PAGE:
Fraud can arise from countless situations and contexts. A common scenario involves the sale of a business or property in which the seller intentionally provides false information, makes false statements or actively seeks to hide information from the buyer about the business or property. For example, a seller might provide a buyer with false or incomplete financial information to paint a more favorable, but untrue, picture of the business. Or a seller might not disclosure adverse information about the business or property, such as potential lawsuit or other liabilities of the business or hazardous conditions existing on property that may impose liability on the purchaser. Another common, but legally specialized, situation in which fraud arises involves the sale of securities or investments. Click here for more information about investment and securities fraud claims.

Breach of Fiduciary Duty

Fiduciary duties are among the most important imposed by law, and must be strictly adhered to. Under the law, business partners generally owe fiduciary duties of trust, honesty and loyalty to one another. If one partner breaches his fiduciary duties to another partner, he or she may be liable in tort for provable damages resulting from the breach. Officers and directors of corporations also owe fiduciary duties to shareholders, and may be held liable to the shareholders if they violate those duties. Click here for more information about partnership or shareholder disputes involving breaches of fiduciary duties.

There are numerous other contexts in which fiduciary duties may apply. For example, a trustee is a fiduciary with respect to the beneficiaries of a trust. An executor or administrator of an estate owes fiduciary duties to the decedent’s heirs. A guardian or conservator is a fiduciary with respect to a minor or adult ward. The direct agent of an insurance company owes fiduciary duties to the company, while an independent insurance agent (not directly employed by an insurer) may also owe a fiduciary duty to a customer. A person with power of attorney for an aging parent or other family member owes fiduciary duties to act in the parent’s or family member’s best interests. In other unique circumstances, parties may be deemed to have a special relationship of trust under which the law imposes fiduciary duties upon one of them. For example, majority shareholders in a closely held corporation owe fiduciary duties to minority shareholders who can always be outvoted by the majority.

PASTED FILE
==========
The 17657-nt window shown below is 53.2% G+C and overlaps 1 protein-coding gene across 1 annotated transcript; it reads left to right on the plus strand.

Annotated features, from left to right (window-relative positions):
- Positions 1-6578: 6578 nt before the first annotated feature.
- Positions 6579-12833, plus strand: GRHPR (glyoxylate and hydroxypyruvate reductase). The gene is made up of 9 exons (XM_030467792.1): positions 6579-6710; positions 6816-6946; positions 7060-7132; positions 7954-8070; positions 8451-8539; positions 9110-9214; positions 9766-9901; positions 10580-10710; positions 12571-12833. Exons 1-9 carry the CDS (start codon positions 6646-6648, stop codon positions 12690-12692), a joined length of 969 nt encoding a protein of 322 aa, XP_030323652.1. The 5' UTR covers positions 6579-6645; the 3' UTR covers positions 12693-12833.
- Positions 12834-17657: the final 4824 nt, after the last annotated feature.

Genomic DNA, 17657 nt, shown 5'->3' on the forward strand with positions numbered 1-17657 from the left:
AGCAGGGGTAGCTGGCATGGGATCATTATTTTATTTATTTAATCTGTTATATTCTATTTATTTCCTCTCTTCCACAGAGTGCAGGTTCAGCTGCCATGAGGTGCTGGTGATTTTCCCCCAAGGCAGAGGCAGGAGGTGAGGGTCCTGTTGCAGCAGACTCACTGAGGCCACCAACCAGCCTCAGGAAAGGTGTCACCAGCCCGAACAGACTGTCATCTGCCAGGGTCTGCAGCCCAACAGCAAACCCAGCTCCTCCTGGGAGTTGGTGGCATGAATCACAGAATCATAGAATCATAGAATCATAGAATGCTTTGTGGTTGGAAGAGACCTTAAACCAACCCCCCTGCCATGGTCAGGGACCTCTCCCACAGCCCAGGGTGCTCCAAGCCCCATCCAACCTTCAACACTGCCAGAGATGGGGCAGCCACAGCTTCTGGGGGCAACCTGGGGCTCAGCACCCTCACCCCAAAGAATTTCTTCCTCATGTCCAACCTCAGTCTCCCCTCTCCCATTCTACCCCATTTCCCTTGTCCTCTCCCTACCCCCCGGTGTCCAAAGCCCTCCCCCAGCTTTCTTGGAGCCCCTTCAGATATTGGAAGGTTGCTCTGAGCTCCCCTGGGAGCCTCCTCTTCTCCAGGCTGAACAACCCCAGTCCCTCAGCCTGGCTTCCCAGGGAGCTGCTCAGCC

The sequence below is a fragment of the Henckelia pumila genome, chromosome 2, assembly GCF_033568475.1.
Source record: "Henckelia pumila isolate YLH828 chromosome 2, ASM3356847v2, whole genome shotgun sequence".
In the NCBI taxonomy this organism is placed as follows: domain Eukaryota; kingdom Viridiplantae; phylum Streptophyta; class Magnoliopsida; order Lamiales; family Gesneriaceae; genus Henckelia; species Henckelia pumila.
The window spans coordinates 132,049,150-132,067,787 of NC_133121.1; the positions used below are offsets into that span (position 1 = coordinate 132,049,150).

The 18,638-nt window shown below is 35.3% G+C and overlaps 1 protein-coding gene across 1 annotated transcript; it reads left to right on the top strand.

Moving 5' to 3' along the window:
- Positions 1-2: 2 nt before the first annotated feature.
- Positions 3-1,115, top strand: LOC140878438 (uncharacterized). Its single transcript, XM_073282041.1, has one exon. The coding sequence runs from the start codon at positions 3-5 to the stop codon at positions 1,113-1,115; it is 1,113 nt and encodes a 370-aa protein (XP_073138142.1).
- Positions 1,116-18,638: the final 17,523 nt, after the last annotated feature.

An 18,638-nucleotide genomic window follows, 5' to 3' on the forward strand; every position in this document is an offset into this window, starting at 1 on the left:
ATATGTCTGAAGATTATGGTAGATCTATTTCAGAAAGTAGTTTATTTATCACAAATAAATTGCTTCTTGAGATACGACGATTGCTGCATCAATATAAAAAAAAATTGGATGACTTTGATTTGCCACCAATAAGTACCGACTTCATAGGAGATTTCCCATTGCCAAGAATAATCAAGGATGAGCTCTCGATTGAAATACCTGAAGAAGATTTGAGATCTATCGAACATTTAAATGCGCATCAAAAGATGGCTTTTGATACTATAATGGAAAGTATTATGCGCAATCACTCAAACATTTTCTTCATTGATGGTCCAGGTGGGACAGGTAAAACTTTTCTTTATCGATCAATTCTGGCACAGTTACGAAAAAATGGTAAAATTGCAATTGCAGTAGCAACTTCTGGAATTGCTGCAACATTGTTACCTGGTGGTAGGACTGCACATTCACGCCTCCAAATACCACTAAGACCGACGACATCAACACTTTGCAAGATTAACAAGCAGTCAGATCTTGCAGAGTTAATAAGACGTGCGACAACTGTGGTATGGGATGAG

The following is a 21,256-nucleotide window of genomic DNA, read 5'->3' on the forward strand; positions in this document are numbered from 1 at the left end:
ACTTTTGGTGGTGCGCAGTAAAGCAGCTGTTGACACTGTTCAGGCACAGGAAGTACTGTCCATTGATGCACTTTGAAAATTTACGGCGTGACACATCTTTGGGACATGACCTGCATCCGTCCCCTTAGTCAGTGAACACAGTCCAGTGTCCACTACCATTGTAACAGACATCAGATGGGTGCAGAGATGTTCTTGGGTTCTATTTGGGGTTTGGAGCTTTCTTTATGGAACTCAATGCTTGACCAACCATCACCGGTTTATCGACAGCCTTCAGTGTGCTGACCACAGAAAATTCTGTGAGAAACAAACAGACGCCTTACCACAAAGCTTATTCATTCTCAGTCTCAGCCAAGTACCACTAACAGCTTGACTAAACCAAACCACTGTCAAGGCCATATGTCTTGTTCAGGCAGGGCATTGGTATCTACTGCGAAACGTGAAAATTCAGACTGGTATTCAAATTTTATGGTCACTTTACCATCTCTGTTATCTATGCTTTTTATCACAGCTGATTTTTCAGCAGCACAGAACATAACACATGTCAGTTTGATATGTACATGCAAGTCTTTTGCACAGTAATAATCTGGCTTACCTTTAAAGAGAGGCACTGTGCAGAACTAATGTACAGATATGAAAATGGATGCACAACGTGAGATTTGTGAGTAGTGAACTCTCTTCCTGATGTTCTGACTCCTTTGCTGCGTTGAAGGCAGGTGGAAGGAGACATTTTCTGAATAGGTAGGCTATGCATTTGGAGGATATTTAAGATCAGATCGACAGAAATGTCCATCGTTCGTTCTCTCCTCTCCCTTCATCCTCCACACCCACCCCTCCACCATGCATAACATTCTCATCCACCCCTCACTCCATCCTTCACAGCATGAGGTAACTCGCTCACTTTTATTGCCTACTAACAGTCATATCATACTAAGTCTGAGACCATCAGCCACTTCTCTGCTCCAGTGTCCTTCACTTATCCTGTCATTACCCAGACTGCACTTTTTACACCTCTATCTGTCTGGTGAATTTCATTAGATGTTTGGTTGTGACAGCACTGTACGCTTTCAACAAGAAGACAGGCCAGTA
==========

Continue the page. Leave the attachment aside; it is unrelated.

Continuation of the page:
If a breach of fiduciary duty occurs and causes financial harm or loss, the injured party may be entitled to recover actual or compensatory damages, incidental business damages, and if the conduct was egregious, punitive damages. Each case and set of circumstances involving a breach of fiduciary duty claim is unique, and requires proper factual investigation and legal analysis by a qualified attorney with knowledge of and expertise in such claims.

The Atlanta, Georgia business litigation attorneys at Brownstein & Nguyen have decades of experience representing individuals and businesses in a wide range of business litigation, including business torts and fraud. Our attorneys will meet with you, review your documents and facts and discuss your legal options and business objectives to assess your best course of action. Our attorneys have a proven track record, both in and out of the courtroom, of achieving the best possible results for business clients, including in business tort cases. Click here to view examples of cases we have handled and notable results, and click here to see what our clients say about our experience and dedication in handling their claims.

If you or your business has been economically harmed by the wrongful act or conduct of another person or business, call or contact our experienced business tort and fraud litigation attorneys in Atlanta today for a free consultation.